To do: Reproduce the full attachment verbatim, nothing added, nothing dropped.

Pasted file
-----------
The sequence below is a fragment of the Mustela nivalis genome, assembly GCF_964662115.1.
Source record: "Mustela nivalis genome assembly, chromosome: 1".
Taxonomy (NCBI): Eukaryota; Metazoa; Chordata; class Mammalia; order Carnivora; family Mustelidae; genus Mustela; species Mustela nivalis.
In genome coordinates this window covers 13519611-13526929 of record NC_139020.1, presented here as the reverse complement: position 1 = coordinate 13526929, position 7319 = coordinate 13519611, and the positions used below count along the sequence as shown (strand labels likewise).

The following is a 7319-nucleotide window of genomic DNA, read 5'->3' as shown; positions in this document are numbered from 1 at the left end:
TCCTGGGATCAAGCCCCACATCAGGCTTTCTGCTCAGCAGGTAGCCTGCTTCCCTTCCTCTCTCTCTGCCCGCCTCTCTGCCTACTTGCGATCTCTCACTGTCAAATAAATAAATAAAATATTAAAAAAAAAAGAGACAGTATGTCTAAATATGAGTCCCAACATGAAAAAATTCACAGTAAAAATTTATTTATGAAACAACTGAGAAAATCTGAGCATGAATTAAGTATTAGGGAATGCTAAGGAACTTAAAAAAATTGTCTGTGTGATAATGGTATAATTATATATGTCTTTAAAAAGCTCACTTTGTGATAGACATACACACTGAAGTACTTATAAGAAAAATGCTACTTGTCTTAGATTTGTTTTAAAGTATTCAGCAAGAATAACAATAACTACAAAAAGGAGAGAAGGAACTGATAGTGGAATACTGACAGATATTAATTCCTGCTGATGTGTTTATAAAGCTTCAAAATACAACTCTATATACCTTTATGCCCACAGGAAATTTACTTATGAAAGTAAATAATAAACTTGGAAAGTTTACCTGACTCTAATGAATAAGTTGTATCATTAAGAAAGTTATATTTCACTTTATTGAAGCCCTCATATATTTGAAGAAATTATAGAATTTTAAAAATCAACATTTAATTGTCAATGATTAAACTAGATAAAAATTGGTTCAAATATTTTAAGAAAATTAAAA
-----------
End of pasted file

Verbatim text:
The sequence below is a fragment of the Mustela nivalis genome, assembly GCF_964662115.1.
Source record: "Mustela nivalis genome assembly, chromosome: 1".
Taxonomy (NCBI): Eukaryota; Metazoa; Chordata; class Mammalia; order Carnivora; family Mustelidae; genus Mustela; species Mustela nivalis.
In genome coordinates this window covers 13519611-13526929 of record NC_139020.1, presented here as the reverse complement: position 1 = coordinate 13526929, position 7319 = coordinate 13519611, and the positions used below count along the sequence as shown (strand labels likewise).

The following is a 7319-nucleotide window of genomic DNA, read 5'->3' as shown; positions in this document are numbered from 1 at the left end:
TCCTGGGATCAAGCCCCACATCAGGCTTTCTGCTCAGCAGGTAGCCTGCTTCCCTTCCTCTCTCTCTGCCCGCCTCTCTGCCTACTTGCGATCTCTCACTGTCAAATAAATAAATAAAATATTAAAAAAAAAAGAGACAGTATGTCTAAATATGAGTCCCAACATGAAAAAATTCACAGTAAAAATTTATTTATGAAACAACTGAGAAAATCTGAGCATGAATTAAGTATTAGGGAATGCTAAGGAACTTAAAAAAATTGTCTGTGTGATAATGGTATAATTATATATGTCTTTAAAAAGCTCACTTTGTGATAGACATACACACTGAAGTACTTATAAGAAAAATGCTACTTGTCTTAGATTTGTTTTAAAGTATTCAGCAAGAATAACAATAACTACAAAAAGGAGAGAAGGAACTGATAGTGGAATACTGACAGATATTAATTCCTGCTGATGTGTTTATAAAGCTTCAAAATACAACTCTATATACCTTTATGCCCACAGGAAATTTACTTATGAAAGTAAATAATAAACTTGGAAAGTTTACCTGACTCTAATGAATAAGTTGTATCATTAAGAAAGTTATATTTCACTTTATTGAAGCCCTCATATATTTGAAGAAATTATAGAATTTTAAAAATCAACATTTAATTGTCAATGATTAAACTAGATAAAAATTGGTTCAAATATTTTAAGAAAATTAAAA